I've only recently learned anything substantial about finite automata, and I've just come across some things I hadn't seen before. Specifically, that classic NFAs are ∪-NFA, and there are also these things ⊕-NFA , ∩-NFA and ⋆-NFA (I love unicode). These can all be seen in http://fastar.org/publications/PresentationFEW2006Geldenhuys.pdf or http://www.cs.sun.ac.za/~lvzijl/publications/fsmnlp2009.pdf

How are these different from the NFAs I'm familiar with?


Alright, I think I've figured it out. It can be seen in working with the transition function Δ : Q × Σ → P(Q), where Q is the set of states and Σ is the alphabet.

First, lets define some unary functions (P is powerset, of course):

  • ∪ : P(S) -> S, ∪(X) = X1 ∪ X2 ∪ ... Xk where k = |X| (classic NFA)
  • ∩ : P(S) -> S, ∩(X) = X1 ∩ X2 ∩ ... Xk where k = |X|
  • ⊕ : P(S) -> S, ⊕(X) = X1 ⊕ X2 ⊕ ... Xk where k = |X| (symmetric difference NFA)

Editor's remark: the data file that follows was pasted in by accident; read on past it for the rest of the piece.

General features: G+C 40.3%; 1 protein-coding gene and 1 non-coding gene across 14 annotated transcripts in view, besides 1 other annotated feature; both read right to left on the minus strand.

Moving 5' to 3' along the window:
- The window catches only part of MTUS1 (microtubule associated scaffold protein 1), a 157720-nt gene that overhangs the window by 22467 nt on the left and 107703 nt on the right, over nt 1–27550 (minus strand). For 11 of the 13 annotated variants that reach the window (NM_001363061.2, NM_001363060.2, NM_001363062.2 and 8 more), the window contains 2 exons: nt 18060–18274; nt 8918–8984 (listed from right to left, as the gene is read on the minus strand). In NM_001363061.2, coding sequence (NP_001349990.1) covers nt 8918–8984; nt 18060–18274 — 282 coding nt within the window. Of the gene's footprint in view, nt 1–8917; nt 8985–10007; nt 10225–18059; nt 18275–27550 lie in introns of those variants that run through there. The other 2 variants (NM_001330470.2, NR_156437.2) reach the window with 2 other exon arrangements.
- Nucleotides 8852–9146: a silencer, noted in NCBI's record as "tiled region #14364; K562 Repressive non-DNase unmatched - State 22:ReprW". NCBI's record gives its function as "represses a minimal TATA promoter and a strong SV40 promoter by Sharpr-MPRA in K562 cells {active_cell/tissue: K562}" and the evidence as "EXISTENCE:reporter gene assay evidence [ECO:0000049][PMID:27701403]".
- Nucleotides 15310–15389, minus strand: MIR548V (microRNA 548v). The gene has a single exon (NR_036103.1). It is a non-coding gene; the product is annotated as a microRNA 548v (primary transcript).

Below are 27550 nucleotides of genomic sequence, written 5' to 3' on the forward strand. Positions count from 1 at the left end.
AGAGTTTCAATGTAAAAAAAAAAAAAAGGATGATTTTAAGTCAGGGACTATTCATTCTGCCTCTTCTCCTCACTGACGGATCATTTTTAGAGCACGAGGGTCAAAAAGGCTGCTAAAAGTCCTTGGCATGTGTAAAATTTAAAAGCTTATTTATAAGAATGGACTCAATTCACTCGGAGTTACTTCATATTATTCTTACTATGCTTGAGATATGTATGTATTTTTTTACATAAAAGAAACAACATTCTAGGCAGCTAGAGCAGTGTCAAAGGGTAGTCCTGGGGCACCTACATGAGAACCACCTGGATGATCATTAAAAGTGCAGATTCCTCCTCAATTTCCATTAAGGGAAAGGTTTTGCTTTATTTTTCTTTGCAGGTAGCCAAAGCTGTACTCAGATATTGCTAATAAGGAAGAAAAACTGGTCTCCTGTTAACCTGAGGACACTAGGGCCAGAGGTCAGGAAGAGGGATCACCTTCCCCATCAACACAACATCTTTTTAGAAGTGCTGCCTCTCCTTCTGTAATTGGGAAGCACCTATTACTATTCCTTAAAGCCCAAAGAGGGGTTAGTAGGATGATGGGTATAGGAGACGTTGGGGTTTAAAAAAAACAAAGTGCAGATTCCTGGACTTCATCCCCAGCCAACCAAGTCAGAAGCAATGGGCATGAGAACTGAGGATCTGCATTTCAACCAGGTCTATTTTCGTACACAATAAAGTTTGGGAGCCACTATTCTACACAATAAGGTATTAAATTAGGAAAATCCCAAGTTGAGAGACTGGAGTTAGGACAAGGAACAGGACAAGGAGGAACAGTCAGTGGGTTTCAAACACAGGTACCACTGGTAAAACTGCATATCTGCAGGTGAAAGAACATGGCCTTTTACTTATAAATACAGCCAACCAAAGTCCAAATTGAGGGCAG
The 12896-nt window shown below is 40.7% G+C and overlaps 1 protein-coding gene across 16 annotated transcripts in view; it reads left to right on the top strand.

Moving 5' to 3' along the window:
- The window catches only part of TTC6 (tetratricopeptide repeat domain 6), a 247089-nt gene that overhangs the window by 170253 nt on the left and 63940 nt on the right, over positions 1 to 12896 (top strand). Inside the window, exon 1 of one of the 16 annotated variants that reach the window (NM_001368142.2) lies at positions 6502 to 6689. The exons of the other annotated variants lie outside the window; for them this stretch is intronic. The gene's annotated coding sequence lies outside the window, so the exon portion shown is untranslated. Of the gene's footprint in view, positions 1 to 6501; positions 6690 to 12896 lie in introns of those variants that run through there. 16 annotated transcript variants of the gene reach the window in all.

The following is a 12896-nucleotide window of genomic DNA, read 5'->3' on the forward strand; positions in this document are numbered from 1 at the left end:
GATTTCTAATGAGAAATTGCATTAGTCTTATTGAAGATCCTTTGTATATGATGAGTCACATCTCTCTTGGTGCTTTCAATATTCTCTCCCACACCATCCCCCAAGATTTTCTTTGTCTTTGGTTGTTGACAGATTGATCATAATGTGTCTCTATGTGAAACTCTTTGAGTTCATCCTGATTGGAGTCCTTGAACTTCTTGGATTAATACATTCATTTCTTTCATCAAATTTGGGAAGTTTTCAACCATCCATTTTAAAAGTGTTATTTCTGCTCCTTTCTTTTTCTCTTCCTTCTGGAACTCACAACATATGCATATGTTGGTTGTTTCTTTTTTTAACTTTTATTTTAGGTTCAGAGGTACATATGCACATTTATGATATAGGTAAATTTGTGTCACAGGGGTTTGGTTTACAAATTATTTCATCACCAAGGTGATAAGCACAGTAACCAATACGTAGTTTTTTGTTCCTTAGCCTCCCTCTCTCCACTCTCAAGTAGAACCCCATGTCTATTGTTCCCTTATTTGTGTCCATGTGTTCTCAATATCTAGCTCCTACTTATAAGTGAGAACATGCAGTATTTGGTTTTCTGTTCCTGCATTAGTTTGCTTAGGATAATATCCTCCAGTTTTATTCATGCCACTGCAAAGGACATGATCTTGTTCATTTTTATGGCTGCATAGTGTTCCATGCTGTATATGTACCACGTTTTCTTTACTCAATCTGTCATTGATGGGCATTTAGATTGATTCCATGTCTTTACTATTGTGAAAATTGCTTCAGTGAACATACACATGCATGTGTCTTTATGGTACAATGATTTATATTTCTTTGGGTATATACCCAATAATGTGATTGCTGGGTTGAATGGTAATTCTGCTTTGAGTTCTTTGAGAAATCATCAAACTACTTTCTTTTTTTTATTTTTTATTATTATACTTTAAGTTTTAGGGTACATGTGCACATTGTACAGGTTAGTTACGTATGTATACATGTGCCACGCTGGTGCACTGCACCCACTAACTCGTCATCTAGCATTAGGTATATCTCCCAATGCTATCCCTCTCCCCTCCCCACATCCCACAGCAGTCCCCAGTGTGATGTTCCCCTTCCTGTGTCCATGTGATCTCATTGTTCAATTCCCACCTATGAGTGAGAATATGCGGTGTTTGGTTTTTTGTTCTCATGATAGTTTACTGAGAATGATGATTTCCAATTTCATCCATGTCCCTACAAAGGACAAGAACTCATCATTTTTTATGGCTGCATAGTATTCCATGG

So basically, take a set of sets, and either and, or, or xor them all together.

Now, we extend the domain of our transition function to Δ : Q × Σ* → P(Q), where Σ* is a string of Σ, via the following recursive definition:

  • Δ(s, e) = s, where e is the empty string
  • Δ(s, xa) = ⋆({ s' ∈ Δ(s, x) | Δ(s', a) })

Where ⋆ can be any one of the three unary operators we defined above (and as specified in the second link in the original question, can be any associative and commutative operator on sets, converted into a combining unary function like above). The ⋆-NFA is the generalized NFA, so ⋆ is basically a wild card.

This is most intuitively understood in how an NFA is converted to a DFA by the subset construct. With a ∪-NFA, when you're creating your DFA states, you are taking the union of each result of the transition function from all the previous NFA states. With the other operators, its the intersection or symmetric difference of those states, respectively. If you take another look at that first link that I put in the original question, with this information in mind, it makes a pretty good example that should be relatively easy to understand. It seems this was the original intent of the slides, but without accompanying lecture it was a bit difficult to follow. I guess that about covers it.


Your Answer

By clicking “Post Your Answer”, you agree to our terms of service, privacy policy and cookie policy

Not the answer you're looking for? Browse other questions tagged or ask your own question.